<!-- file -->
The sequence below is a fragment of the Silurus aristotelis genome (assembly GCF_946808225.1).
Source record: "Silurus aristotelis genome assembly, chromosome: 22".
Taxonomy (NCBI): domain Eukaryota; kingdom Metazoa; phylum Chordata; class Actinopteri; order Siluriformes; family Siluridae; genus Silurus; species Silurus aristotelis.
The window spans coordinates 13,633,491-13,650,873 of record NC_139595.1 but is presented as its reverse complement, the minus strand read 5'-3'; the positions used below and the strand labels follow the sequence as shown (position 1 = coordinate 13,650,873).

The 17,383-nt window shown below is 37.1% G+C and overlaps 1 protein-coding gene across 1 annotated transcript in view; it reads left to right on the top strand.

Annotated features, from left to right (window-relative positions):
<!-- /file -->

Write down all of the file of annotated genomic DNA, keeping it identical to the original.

The sequence below is a fragment of the Silurus aristotelis genome (assembly GCF_946808225.1).
Source record: "Silurus aristotelis genome assembly, chromosome: 22".
Taxonomy (NCBI): domain Eukaryota; kingdom Metazoa; phylum Chordata; class Actinopteri; order Siluriformes; family Siluridae; genus Silurus; species Silurus aristotelis.
The window spans coordinates 13,633,491-13,650,873 of record NC_139595.1 but is presented as its reverse complement, the minus strand read 5'-3'; the positions used below and the strand labels follow the sequence as shown (position 1 = coordinate 13,650,873).

The 17,383-nt window shown below is 37.1% G+C and overlaps 1 protein-coding gene across 1 annotated transcript in view; it reads left to right on the top strand.

Annotated features, from left to right (window-relative positions):